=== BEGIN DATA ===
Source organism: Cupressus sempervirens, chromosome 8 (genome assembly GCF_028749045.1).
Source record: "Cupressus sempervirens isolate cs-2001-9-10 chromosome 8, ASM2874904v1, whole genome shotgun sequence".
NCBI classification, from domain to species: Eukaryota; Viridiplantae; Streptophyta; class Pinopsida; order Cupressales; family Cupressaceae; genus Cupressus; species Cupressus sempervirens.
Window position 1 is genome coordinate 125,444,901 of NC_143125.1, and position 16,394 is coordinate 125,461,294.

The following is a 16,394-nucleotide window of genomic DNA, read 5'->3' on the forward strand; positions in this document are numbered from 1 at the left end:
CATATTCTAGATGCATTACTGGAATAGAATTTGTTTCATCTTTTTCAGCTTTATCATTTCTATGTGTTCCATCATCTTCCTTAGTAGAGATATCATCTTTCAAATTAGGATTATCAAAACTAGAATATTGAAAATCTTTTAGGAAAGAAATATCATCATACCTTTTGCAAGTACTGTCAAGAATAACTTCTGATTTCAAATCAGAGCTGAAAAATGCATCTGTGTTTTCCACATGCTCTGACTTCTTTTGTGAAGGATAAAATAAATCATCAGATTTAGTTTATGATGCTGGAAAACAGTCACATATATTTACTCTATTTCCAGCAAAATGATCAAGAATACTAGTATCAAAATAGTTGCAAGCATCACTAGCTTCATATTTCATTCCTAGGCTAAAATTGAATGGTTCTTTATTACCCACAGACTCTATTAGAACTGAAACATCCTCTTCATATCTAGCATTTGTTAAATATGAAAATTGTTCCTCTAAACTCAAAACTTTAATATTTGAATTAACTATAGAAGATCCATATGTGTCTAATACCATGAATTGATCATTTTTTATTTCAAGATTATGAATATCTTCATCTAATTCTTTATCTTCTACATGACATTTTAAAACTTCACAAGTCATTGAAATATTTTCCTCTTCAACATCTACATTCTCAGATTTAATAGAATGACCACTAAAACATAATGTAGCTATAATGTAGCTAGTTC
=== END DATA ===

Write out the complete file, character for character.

Source organism: Cupressus sempervirens, chromosome 8 (genome assembly GCF_028749045.1).
Source record: "Cupressus sempervirens isolate cs-2001-9-10 chromosome 8, ASM2874904v1, whole genome shotgun sequence".
NCBI classification, from domain to species: Eukaryota; Viridiplantae; Streptophyta; class Pinopsida; order Cupressales; family Cupressaceae; genus Cupressus; species Cupressus sempervirens.
Window position 1 is genome coordinate 125,444,901 of NC_143125.1, and position 16,394 is coordinate 125,461,294.

The following is a 16,394-nucleotide window of genomic DNA, read 5'->3' on the forward strand; positions in this document are numbered from 1 at the left end:
CATATTCTAGATGCATTACTGGAATAGAATTTGTTTCATCTTTTTCAGCTTTATCATTTCTATGTGTTCCATCATCTTCCTTAGTAGAGATATCATCTTTCAAATTAGGATTATCAAAACTAGAATATTGAAAATCTTTTAGGAAAGAAATATCATCATACCTTTTGCAAGTACTGTCAAGAATAACTTCTGATTTCAAATCAGAGCTGAAAAATGCATCTGTGTTTTCCACATGCTCTGACTTCTTTTGTGAAGGATAAAATAAATCATCAGATTTAGTTTATGATGCTGGAAAACAGTCACATATATTTACTCTATTTCCAGCAAAATGATCAAGAATACTAGTATCAAAATAGTTGCAAGCATCACTAGCTTCATATTTCATTCCTAGGCTAAAATTGAATGGTTCTTTATTACCCACAGACTCTATTAGAACTGAAACATCCTCTTCATATCTAGCATTTGTTAAATATGAAAATTGTTCCTCTAAACTCAAAACTTTAATATTTGAATTAACTATAGAAGATCCATATGTGTCTAATACCATGAATTGATCATTTTTTATTTCAAGATTATGAATATCTTCATCTAATTCTTTATCTTCTACATGACATTTTAAAACTTCACAAGTCATTGAAATATTTTCCTCTTCAACATCTACATTCTCAGATTTAATAGAATGACCACTAAAACATAATGTAGCTATAATGTAGCTAGTTC